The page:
The share market was on track for its strongest rise in six weeks as the market’s heavyweights largely ignored mixed employment data.
The S&P/ASX 200 recouped yesterday’s loss, plus some more, rising 62 points or 0.84 per cent. This morning’s advance was the index’s largest since a 99-point surge on August 2.
All 11 sectors advanced, with energy and mining stocks leading the way. Woodside, BHP and Macquarie Group were the best of the heavyweights. CBA and CSL also rose.
What’s driving the market
The index briefly gained as much as 70 points before the August jobs report took some of the wind out of the rally. The economy shed 146,300 jobs last month as NSW, Victoria, Queensland and the ACT endured lockdowns. Economists had predicted a smaller hit of around 80,000.
Despite the setback, the unemployment rate dropped to a 13-year low of 4.5 per cent from 4.6 per cent in July as the participation rate fell. The dollar eased 0.18 per cent to 73.27 US cents. The yield on ten-year Australian government bonds trimmed its advance by a basis point to three basis points.
“Labour market changes in New South Wales continued to have a large influence on the national employment and hours worked figures,” ABS head of labour statistics, Bjorn Jarvis, said. “In August, there were big falls in New South Wales in both employment (-173,000) and hours worked (-6.5 per cent).
“Throughout the pandemic we have seen large falls in participation during lockdowns — a pattern repeated over the past few months. Beyond people losing their jobs, we have seen unemployed people drop out of the labour force, given how difficult it is to actively look for work and be available for work during lockdowns,” he added.
The market had built strong momentum ahead of the mid-morning report following solid gains in the US overnight. The S&P 500 rallied 0.85 per cent, its biggest rise in two weeks.
Energy was the best-performing sector on both sides of the Pacific after oil scored its highest settlement since July. Woodside Petroleum firmed 2.51 per cent, Beach Energy 1.87 per cent, Santos 2.24 per cent and Oil Search 2.36 per cent.
BHP was the best of the mining majors, rising 1.81 per cent as gains in copper and other raw materials helped offset a fresh 2021 low in iron ore. Rio Tinto added 0.2 per cent. Fortescue sagged 0.84 per cent.
Uranium stocks soared after the price of the radioactive metal added to this month’s 40 per cent surge. The Global X Uranium exchange traded fund (URA) jumped 6.5 per cent in the US overnight to a level last seen in 2014.
Yellowcake prices have surged due to seasonal restocking and heavy buying by the Sprott Physical Uranium Trust. Several Australian miners and explorers have more than doubled in value this month
Delecta climbed 27.27 per cent this morning to a decade high. Toro Energy climbed 23.81 per cent to a level last visited in 2017. Valor Resources firmed 15 per cent, Alligator Energy 18.99 per cent and 92 Energy 9.46 per cent.
Telstra shares rose 1.4 per cent to a four-year peak after the telco announced plans to strip out $500 million in fixed costs, extend 5G coverage to 95 per cent of Australians and expand its regional coverage. The plan was announced to investors this morning as the T25 strategy to deliver growth.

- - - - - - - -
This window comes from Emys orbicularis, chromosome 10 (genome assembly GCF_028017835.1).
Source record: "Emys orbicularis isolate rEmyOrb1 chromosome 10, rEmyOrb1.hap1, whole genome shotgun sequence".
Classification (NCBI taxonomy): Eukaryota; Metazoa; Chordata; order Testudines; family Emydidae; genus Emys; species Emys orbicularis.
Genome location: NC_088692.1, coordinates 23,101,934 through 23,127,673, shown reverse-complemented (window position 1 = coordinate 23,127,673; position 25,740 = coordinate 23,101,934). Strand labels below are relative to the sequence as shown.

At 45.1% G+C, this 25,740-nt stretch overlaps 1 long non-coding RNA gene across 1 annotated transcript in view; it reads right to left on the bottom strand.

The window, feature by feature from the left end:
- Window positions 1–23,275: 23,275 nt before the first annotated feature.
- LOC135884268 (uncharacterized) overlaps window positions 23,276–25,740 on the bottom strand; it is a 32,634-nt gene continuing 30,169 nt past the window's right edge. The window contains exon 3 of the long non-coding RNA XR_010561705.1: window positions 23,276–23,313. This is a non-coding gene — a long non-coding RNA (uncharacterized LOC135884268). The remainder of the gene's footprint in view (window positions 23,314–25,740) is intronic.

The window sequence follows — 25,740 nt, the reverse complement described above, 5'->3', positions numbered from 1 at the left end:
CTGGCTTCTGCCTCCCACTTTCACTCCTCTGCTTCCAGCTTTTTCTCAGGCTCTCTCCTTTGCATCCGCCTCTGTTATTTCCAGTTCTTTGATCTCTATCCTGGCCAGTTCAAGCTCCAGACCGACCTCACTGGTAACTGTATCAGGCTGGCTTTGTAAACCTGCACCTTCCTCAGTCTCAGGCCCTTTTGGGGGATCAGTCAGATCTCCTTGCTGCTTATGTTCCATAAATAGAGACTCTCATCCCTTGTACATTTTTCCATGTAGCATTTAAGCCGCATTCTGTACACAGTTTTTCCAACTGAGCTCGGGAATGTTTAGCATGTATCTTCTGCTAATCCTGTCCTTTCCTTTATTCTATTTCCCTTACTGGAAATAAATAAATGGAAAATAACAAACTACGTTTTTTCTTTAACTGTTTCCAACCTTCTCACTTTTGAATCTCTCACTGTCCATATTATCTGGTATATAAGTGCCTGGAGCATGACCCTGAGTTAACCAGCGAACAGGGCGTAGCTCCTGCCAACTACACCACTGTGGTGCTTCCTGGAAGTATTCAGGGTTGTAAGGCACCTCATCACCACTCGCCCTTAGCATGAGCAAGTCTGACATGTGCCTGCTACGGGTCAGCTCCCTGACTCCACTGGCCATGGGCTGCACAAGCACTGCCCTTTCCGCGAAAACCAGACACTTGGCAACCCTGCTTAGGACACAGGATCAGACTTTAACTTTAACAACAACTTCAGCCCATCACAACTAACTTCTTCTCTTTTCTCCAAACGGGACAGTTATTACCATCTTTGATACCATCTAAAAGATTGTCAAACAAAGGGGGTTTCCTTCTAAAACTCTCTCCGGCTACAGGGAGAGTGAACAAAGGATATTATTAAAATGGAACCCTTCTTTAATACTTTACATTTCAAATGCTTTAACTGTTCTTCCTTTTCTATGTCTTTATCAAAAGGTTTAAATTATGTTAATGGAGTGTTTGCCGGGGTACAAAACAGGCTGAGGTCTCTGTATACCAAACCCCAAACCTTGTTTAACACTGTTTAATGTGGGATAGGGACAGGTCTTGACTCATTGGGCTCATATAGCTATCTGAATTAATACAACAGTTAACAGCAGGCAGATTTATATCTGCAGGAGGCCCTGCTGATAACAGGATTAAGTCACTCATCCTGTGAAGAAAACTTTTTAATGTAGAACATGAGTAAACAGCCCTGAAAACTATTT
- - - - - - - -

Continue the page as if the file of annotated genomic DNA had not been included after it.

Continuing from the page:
Myer‘s recovery continued with a return to profit lifting the share price 13.73 per cent to the highest in almost two years. The department store swung to full-year net profit of $51.7 million after losing $13.4 million last year. Total sales increased 5.5 per cent.
Wesfarmers gained 0.64 per cent after increasing its offer for pharmaceutical wholesaler Australian Pharmaceutical Industries (API). The retailer raised its bid to $1.55 per share from $1.38, prompting the API board to state its intention to recommend the offer in the absence of a superior bid. API shares soared 16.54 per cent to $1.48.
Afterpay eased 0.15 per cent as growth stocks underperformed cyclicals. WiseTech dropped 2.23 per cent, Nanosonics 1.88 per cent, Appen 2.98 per cent and EML Payments 2.33 per cent.
Brambles fell for a third session since Tuesday’s poorly-received forward outlook, shedding 0.68 per cent.
Engineering services provider Worley lost 2.4 per cent after major shareholder Jacobs Engineering sold its stake. Jacobs sold its 9.85 per cent holding through a block trade agreement with Citigroup.
Domain Holdings eased 0.1 per cent after acquiring property data business Insight Data Solutions for $60 million in cash. The company said the acquisition extended its reach into the government sector. IDS expected to deliver revenue of $7 million this financial year.
Among stocks trading ex-dividend, Seven Group gave up 0.45 per cent, SkyCity Entertainment 2.04 per cent and Spark NZ 2.94 per cent.
Sentiment in Asia was undermined by financial problems at the massive Chinese Evergrande property group. A 7.1 per cent tumble in Evergrande helped pull Hong Kong’s Hang Seng down 1.23 per cent. The Asia Dow shed 0.21 per cent and Japan’s Nikkei 0.46 per cent.
China’s Shanghai Composite and S&P 500 futures were both unchanged.
A rally in oil continued. Brent crude improved 15 US cents or 0.2 per cent to US$75.61 a barrel.
Gold bounced US$1.80 or 0.1 per cent to US$1,796.60 an ounce.